Editor's Note: This post has been updated for accuracy and comprehensiveness on September 16, 2020. Photo by Hattie Kingsley Photography.
Think for a minute, not about training sales people, but about sales manager training.
The average sales rep is accountable for approximately $2M in revenue…
- We know where they’ve been
- We know how many customers & prospects with whom they’ve visited
- We can measure their effectiveness and performance
- We know what talents and skills lead to sales success
- We can accurately screen for those talents and skills
- We continually provide them skills development
- We provide and ask them to follow a process/method that leads to more predictable sales outcomes
- We train them to the process/method
- We track their compliance to the process/method
- They receive all sorts or recognition for attaining and exceeding their quota
The average sales manager is accountable for approximately $14M in revenue…
- We don’t know where they were last week, last month, last quarter
- We don’t know what % of their time is spent with top, bottom or middle performers
- We don’t know how much coaching they are doing
- We don’t know the quality of the coaching they are doing
- We don’t provide them a coaching process/method, so therefore we have nothing to track
- They receive little to no skills training, for organizations aren’t aware of what drives performance
- They receive little to no recognition
In summary, the position that most impacts the performance of sales people - and we don’t know where they’ve been, what they are doing and if they are effective.
Lack of performance visibility in any role is not acceptable, especially one that controls so much revenue. And today, the only metric senior sales leaders have to gauge management success is whether or not a team sales goal was achieved. While not a poor indicator, it is an outcome that does not show the “why”, the “what” and the “how”; without which, replicable, sustainable performance cannot be achieved.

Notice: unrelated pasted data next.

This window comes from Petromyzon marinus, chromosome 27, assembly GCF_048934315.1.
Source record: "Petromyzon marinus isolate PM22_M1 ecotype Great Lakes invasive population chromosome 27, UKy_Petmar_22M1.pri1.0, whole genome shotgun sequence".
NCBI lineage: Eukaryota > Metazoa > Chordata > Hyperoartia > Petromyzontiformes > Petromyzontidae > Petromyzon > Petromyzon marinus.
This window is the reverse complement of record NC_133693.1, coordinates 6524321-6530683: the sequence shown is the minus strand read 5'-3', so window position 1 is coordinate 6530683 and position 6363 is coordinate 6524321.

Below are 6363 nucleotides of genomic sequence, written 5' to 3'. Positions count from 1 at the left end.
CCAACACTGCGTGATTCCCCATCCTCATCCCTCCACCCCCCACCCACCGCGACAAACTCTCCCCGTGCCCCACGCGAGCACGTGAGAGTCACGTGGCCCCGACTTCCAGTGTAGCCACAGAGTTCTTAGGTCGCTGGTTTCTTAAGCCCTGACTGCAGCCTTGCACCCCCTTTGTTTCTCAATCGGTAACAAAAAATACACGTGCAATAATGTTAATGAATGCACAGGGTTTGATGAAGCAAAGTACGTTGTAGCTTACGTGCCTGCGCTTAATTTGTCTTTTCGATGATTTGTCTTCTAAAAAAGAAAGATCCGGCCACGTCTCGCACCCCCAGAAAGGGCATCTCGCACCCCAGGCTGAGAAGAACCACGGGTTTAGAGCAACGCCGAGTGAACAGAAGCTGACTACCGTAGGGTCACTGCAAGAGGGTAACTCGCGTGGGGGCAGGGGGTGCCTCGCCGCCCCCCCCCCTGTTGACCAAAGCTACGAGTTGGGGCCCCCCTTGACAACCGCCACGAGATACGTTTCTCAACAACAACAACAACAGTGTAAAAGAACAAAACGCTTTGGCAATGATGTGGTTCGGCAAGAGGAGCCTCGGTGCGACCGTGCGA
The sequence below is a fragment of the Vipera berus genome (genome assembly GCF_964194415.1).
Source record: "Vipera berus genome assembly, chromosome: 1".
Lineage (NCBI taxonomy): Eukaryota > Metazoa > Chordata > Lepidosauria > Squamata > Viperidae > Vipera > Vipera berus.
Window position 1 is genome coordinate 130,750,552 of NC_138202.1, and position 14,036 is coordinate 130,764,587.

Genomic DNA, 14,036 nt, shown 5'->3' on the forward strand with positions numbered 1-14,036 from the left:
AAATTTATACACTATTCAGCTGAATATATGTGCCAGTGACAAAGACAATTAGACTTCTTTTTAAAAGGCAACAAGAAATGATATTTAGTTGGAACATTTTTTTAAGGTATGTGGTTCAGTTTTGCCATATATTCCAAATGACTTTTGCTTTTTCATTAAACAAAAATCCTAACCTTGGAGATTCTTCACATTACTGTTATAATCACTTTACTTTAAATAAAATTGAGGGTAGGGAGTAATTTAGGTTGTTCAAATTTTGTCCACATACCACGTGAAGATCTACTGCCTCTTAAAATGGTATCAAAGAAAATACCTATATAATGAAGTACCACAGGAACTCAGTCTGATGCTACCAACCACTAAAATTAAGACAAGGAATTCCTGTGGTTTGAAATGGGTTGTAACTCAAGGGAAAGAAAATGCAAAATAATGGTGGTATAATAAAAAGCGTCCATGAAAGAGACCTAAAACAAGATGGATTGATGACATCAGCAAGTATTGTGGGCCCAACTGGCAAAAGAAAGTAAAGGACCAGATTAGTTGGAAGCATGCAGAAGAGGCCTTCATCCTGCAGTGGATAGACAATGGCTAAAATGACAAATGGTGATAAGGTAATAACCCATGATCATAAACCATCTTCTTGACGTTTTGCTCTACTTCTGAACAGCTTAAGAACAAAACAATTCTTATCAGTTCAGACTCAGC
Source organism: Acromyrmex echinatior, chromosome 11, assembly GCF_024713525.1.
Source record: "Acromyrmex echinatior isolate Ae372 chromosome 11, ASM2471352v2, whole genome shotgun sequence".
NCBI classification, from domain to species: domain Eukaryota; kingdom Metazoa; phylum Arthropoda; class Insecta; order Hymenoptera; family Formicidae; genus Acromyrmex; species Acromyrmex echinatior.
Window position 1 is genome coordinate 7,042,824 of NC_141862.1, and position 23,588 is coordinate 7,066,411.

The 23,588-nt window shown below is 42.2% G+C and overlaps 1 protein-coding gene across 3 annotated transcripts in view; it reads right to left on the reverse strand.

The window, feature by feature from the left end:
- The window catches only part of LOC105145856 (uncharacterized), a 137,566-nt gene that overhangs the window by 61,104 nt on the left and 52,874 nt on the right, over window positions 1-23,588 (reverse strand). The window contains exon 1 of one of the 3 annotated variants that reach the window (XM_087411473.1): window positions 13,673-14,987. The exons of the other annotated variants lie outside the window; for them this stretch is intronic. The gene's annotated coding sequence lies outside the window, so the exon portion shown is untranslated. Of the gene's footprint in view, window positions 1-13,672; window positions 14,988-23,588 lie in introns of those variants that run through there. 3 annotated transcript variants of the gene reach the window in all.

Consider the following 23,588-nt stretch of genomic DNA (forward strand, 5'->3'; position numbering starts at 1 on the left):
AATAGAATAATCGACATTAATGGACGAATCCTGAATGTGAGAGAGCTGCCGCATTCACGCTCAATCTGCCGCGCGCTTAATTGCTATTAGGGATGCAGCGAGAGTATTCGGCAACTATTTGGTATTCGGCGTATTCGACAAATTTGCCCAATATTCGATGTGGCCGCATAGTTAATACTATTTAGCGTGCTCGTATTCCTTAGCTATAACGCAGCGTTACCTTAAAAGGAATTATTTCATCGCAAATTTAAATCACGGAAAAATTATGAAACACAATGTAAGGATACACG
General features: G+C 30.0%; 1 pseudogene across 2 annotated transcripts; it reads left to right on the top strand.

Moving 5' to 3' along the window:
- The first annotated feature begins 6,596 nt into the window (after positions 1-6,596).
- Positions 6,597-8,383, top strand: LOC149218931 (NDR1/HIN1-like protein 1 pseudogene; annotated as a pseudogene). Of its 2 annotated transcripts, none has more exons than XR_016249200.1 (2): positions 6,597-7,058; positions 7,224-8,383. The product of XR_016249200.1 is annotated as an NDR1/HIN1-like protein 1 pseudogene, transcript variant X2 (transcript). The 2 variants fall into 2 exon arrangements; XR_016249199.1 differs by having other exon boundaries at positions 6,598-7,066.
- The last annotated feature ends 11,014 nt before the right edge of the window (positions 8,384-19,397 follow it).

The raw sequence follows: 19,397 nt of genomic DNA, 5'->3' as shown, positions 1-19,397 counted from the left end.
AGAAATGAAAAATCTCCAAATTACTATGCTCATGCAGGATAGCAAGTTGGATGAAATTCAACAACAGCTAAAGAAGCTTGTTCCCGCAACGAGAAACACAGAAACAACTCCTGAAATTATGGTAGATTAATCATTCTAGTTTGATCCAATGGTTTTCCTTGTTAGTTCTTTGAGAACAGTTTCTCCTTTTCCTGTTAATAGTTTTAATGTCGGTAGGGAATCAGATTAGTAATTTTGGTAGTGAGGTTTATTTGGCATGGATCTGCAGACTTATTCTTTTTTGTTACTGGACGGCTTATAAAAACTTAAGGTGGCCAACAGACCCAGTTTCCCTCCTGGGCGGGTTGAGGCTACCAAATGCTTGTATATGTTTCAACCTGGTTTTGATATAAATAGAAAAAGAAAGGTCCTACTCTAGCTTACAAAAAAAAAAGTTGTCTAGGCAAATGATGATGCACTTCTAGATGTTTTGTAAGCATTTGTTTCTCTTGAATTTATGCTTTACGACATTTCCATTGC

Now that the problem has been stated, here is the start to a solution:
1) Identify what drives performance of teams.
EcSell research has identified the following themes make up high performing sales coaches:
- Catalytic Factor
2) Understand the activities and tools that most strongly correlate with the above coaching themes.
Said another way—what is it that managers do/don’t do that can obtain the most “discretionary effort” from their team:
- Hold weekly 1:1 meetings with their sales reps
- Do career development planning with each
- Provide written coaching feedback that evaluates a rep’s skills against your sales process/methodology
- Require reps to provide managers a “pre-call plan” prior to any joint work
- Hold weekly team meetings and quarterly retreats
- Hold skills training for your reps a minimum of monthly
For more measurable, high-growth coaching activities, check out The Coaching Effect book.
3) Train and put in processes for your managers on the above.
A powerful training, tailored to your measurement results, will educate your leaders on the research and science of high-performing coaches. Managers will also learn about the high-payoff coaching activities, key coaching drivers, and details a week/ month/quarter/year in the life of a high performing sales coach.
4) Track to make sure the above is occurring.
The premise behind this solution is simple – better and more consistent coaching leads to better sales results. This is why a tracking technology should be focused squarely on driving the execution of coaching activities between leaders and their team members. It should provide an easy way for front-line leaders to execute their coaching while providing senior leaders real-time insight into the effectiveness of their front-line leaders' coaching quality and frequency.
5) Measure coaching effectiveness by surveying your sales producers.
By assessing a manager’s coaching quality and frequency, and then relating those results to team performance, you will finally understand how and why some of your managers are succeeding and some are not. Whatever survey or assessment you use, make sure this is the type of data you receive:
- Manager-specific data with comparison benchmarks to your company overall, as well as other organizations
- Areas of strength and opportunities for improvement in your managers’ coaching effectiveness
- Improvement recommendations to create strategies for the growth and development of your managers
This can be accomplished through The Coaching Effect Survey.
Actually, it doesn’t sound overly complicated, but based on our work with sales leaders from throughout the world, the most significant success factor is whether or not the senior sales leader buys-in and holds his/her team accountable for coaching execution. Without this commitment performance increases are minimized resulting in little organic sales growth.
All sales leaders have a call to action: make coaching a priority. Understand why coaching is critical, understand the role of the coach and make sure effective coaching occurs. To get more in-depth information about how sales coaching impacts sales team performance, check out this white paper: